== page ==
When it comes to food, £12 billion of it goes in the bin each year (equating to £50 a month per family). As well as denting your pockets, it’s damaging the environment (17 million tonnes of carbon dioxide is produced from food and drink waste each year). To prevent unnecessary waste, make a weekly meal plan (so you don’t buy fresh ingredients you won’t use up); having a list to stick to each week will prevent unnecessary impulse buys, too.

November: Shopping detox

If your wild spending habits need curtailing, why not take part in this year’s annual Buy Nothing Day, on 30 November? The 24-hour shopping detox tackles consumer culture and can save you a few pounds, too, as eating out for lunch or grabbing a takeaway are out of the question. If you’re feeling brave, opt for a buy-nothing week. Visit www.buynothingday.co.uk

December: Clear out

Whether aunty Joy is coming to stay or the dining room has to accomodate a dozen relatives, this is the ideal time to de-clutter. It will not only make room for all those prezzies but could also earn you a few quid, too. Pop your unwanted items – tables, clothes, toys – on market places such as eBay and Amazon to profit.

January 2014: Bag a bargain

We all know what a financial squeeze January can be (especially if you get paid earlier than usual in December), so if you’re still pining after that bicycle you can’t afford, check out www.freecycle.org the recycling website where you can search out items that people are donating local to you. It’s an entirely non-profit organisation and each local group is moderated by local volunteers. You might find someone who wants stuff you no longer have a use for.

February 2014: Love is… cheap

A frugal Valentine’s day needn’t be a sorry state of affairs. Agree with your partner to ditch the costly teddy and chocolates, and instead opt for an evening of quality time together – even if it’s a night in with a good film and a bottle of fizz. The British public spent £334.3 million on gifts for Valentine’s day 2011 according to Marketing magazine – with an average spend of £550 per couple in 2010 (estimated by Clydesdale Bank)! So, don’t bow down to commercialised pressure.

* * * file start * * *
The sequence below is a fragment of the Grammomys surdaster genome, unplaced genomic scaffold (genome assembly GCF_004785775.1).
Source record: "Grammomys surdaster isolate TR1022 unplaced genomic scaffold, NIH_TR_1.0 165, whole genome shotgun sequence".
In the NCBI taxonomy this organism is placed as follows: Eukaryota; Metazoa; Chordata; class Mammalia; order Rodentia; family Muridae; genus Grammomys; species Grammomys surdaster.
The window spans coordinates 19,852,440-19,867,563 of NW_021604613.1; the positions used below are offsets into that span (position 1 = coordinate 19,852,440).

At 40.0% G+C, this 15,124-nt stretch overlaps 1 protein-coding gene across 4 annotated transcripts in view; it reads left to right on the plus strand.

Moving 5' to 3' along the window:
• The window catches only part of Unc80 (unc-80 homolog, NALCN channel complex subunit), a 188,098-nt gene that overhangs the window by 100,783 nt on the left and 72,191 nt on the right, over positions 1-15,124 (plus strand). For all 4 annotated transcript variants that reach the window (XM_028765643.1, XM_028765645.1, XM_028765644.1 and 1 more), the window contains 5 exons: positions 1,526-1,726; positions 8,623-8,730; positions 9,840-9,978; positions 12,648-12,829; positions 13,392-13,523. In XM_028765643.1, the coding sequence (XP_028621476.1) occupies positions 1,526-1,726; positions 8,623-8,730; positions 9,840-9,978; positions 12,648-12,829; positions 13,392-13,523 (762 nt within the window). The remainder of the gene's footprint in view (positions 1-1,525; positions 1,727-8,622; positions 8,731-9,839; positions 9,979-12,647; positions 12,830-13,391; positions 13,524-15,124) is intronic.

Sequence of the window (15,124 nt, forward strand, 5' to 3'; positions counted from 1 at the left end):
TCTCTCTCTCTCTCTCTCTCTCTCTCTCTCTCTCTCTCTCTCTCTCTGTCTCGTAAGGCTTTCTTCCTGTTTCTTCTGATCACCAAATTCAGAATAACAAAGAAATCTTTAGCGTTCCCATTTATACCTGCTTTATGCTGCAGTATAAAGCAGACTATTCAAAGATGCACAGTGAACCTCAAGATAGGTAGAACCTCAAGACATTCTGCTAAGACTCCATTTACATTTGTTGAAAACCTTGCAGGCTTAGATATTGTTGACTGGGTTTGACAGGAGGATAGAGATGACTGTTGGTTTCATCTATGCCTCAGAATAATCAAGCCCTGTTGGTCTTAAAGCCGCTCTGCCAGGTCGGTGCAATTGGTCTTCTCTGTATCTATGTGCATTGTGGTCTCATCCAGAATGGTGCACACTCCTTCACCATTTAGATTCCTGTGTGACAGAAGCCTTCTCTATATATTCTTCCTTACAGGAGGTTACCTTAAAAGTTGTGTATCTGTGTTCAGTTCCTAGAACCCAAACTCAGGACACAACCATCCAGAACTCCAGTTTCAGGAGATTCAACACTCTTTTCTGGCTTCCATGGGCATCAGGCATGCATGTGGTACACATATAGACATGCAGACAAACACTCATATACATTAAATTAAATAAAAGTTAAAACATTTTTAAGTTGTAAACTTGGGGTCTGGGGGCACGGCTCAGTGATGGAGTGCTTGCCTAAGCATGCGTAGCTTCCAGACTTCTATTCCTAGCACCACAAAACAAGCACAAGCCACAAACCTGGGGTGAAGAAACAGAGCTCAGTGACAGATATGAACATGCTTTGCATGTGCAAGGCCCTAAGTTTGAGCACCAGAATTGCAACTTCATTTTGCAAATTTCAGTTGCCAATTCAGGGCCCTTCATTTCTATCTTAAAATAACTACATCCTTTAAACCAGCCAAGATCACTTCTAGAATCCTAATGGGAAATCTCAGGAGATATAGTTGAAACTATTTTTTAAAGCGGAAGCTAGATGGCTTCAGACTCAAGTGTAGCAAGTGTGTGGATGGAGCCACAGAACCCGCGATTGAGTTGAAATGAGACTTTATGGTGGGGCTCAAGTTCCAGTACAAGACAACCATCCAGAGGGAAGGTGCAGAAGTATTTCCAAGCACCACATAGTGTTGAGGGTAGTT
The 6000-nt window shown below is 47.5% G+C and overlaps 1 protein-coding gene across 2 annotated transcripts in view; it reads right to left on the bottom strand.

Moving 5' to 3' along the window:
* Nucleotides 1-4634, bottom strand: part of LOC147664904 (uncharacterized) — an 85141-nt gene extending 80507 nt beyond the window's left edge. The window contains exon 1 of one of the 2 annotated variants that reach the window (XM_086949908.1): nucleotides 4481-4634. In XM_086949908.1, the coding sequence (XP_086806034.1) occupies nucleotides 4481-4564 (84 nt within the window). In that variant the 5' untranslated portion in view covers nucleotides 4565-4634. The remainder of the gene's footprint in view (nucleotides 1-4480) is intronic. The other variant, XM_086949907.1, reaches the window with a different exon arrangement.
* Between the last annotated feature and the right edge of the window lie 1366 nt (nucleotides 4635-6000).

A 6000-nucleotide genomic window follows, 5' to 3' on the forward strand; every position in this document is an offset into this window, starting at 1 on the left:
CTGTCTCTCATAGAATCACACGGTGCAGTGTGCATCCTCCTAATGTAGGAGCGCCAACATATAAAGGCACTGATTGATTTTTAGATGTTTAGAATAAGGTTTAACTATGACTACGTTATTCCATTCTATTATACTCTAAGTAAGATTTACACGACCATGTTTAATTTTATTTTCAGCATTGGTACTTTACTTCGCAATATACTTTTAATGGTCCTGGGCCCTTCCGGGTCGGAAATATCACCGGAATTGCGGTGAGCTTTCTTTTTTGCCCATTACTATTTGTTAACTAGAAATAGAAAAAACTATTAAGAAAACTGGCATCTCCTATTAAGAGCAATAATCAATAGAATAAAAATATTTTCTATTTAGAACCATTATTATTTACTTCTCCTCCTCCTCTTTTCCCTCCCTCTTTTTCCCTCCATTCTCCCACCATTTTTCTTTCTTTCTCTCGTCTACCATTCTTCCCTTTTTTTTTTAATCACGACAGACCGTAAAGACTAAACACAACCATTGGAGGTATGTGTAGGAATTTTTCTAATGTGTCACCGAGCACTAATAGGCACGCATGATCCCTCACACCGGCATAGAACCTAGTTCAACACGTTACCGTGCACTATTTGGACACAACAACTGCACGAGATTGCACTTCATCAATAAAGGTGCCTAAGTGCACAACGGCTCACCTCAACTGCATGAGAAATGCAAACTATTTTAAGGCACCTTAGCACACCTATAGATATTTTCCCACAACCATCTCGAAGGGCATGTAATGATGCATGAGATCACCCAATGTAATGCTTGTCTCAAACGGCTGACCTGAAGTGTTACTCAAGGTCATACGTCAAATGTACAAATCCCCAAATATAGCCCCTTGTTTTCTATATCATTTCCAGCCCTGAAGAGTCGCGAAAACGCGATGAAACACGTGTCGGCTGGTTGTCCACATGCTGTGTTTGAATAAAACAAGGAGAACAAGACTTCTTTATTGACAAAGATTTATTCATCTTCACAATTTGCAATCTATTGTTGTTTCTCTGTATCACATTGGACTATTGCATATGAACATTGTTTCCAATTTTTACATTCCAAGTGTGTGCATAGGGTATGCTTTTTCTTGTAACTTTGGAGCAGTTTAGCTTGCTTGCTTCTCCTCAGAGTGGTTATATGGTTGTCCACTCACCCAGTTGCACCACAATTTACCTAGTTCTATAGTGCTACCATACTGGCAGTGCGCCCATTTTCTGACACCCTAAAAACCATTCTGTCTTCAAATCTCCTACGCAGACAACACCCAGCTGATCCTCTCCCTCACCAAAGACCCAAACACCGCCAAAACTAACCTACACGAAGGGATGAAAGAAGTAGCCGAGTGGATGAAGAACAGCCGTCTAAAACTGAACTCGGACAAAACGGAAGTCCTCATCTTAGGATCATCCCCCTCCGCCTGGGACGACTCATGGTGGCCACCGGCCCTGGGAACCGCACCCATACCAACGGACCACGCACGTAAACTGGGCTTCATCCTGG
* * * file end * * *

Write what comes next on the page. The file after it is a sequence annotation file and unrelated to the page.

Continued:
Money-Savvy Kids

It’s well known that parents fail to set solid saving examples to children; use these five tips to help get your offspring into good habits as early as possible

1. Open a bank or building society account
With a plethora of accounts to choose from, picking the right one can feel overwhelming. Instant access accounts allow money to be withdrawn free of charge when necessary. However, if a parent gifts money to a child and more than £100 gross interest is accrued in a tax year, it’s usually taxed as though it belongs to the adult. So, if you want to find a tax-free way to save for your child, a Junior Individual Savings Account (Junior ISA) will be better. With an ISA, the child typically can only withdraw the money when they’re 18 – and the money belongs solely to them.

2. Match their savings
For every £1 that your child saves, offer to put the same into their account. This way, they’ll feel incentivised to save and see saving as a team effort.

3. Get them to write a list of toys they really want
This wish list can then be something they save for, item by item. Knowing that each 50p they save gets them a step closer to that coveted doll for instance, will help encourage them to save for long-term goals.

4. Saving isn’t very exciting for kids, so try to inject some fun into the process
Head to the shops and let the children choose their own piggy banks. This way, they’ll be more likely to pop that £2 coin from Grandma in a safe place, than lose it somewhere in their bedroom.

5. Give them and an incentive to help out around the house
For every week that they keep their room tidy, award them a star sticker (which equates to 50p); this will help them to understand that money is valuable and is earned.

Lorraine says…
‘I grew up with a Calvinist work ethic. I started working at 14, taking a Saturday job at high street shop Chelsea Girl (now River Island), where I earned 25p an hour!’

Picture: Shutterstock